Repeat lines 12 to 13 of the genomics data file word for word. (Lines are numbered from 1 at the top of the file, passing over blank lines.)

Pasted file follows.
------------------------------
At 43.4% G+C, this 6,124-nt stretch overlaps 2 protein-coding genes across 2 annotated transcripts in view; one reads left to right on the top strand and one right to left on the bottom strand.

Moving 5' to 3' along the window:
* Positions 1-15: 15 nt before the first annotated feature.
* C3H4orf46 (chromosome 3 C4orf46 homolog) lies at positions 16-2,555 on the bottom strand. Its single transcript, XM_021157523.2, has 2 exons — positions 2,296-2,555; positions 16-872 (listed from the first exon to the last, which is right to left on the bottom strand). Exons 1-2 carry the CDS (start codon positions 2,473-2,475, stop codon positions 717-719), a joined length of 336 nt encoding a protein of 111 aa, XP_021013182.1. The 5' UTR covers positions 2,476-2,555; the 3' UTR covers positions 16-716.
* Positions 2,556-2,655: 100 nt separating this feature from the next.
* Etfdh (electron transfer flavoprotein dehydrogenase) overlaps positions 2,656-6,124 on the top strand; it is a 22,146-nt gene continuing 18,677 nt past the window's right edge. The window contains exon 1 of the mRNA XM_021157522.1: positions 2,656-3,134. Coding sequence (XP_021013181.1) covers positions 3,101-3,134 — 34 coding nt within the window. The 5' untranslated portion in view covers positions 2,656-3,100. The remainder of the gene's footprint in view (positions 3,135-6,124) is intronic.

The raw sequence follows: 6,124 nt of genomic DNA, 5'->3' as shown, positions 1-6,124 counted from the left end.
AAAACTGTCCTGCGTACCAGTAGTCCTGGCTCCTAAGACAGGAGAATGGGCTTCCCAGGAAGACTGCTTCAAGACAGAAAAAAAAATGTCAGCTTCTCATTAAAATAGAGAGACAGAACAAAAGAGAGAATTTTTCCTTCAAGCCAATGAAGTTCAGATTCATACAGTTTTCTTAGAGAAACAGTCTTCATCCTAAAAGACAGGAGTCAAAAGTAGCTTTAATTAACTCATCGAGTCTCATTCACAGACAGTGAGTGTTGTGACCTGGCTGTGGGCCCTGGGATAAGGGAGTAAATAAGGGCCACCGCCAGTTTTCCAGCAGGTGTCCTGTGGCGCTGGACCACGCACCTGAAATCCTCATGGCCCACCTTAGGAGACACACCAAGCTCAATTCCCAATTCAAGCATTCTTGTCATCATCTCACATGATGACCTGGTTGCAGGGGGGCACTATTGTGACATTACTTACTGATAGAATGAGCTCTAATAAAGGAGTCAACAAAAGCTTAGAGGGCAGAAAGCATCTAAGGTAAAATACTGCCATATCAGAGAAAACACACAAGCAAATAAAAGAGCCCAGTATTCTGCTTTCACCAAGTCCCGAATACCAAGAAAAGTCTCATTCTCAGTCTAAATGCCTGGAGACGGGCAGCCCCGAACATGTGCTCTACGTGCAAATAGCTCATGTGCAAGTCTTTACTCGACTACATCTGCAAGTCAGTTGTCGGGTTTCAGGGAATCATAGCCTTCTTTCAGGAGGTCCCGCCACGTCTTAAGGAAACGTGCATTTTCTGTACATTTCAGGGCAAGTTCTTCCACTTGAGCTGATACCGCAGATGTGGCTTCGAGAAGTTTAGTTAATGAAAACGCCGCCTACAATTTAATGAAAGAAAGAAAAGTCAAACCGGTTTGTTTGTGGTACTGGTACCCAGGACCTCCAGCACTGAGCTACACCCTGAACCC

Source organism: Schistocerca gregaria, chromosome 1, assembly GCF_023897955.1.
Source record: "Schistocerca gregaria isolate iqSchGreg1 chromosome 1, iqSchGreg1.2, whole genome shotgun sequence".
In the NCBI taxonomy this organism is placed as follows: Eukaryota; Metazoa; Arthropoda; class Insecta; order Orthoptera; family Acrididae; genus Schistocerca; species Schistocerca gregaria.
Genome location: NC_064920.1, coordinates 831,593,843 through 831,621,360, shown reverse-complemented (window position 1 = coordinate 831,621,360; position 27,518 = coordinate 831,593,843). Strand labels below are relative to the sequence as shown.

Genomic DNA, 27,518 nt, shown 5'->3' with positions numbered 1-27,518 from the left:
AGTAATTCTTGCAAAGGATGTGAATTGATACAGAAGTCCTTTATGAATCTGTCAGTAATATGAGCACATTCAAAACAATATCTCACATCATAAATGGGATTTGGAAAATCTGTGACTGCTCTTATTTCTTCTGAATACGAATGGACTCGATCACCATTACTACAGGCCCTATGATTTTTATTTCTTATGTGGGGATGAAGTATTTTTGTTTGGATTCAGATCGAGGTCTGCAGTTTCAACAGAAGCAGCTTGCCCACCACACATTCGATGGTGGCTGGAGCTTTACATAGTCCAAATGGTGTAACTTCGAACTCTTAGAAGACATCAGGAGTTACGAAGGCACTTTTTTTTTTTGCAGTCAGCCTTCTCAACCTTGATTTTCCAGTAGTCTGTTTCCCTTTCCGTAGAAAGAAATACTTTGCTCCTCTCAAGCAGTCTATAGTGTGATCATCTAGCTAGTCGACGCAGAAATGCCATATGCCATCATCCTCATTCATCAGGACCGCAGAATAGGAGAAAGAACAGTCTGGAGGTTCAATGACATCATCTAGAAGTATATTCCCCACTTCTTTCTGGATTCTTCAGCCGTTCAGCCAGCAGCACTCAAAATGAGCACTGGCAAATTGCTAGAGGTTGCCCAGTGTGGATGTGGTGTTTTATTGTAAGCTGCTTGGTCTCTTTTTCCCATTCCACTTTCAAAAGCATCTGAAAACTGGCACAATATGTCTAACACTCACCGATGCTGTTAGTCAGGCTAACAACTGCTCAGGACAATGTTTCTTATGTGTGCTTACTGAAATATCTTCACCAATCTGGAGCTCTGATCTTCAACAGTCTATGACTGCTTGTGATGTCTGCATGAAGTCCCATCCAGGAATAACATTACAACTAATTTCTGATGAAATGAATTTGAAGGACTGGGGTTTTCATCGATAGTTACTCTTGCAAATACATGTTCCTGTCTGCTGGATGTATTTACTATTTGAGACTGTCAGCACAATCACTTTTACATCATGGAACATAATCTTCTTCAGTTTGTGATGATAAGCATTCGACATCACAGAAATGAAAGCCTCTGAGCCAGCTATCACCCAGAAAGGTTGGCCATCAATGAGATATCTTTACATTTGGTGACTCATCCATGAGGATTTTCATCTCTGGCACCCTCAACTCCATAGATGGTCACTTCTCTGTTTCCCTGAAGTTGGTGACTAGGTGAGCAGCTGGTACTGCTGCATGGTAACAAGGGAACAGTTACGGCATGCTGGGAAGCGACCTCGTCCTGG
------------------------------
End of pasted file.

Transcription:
Genome location: NC_064920.1, coordinates 831,593,843 through 831,621,360, shown reverse-complemented (window position 1 = coordinate 831,621,360; position 27,518 = coordinate 831,593,843). Strand labels below are relative to the sequence as shown.

Genomic DNA, 27,518 nt, shown 5'->3' with positions numbered 1-27,518 from the left: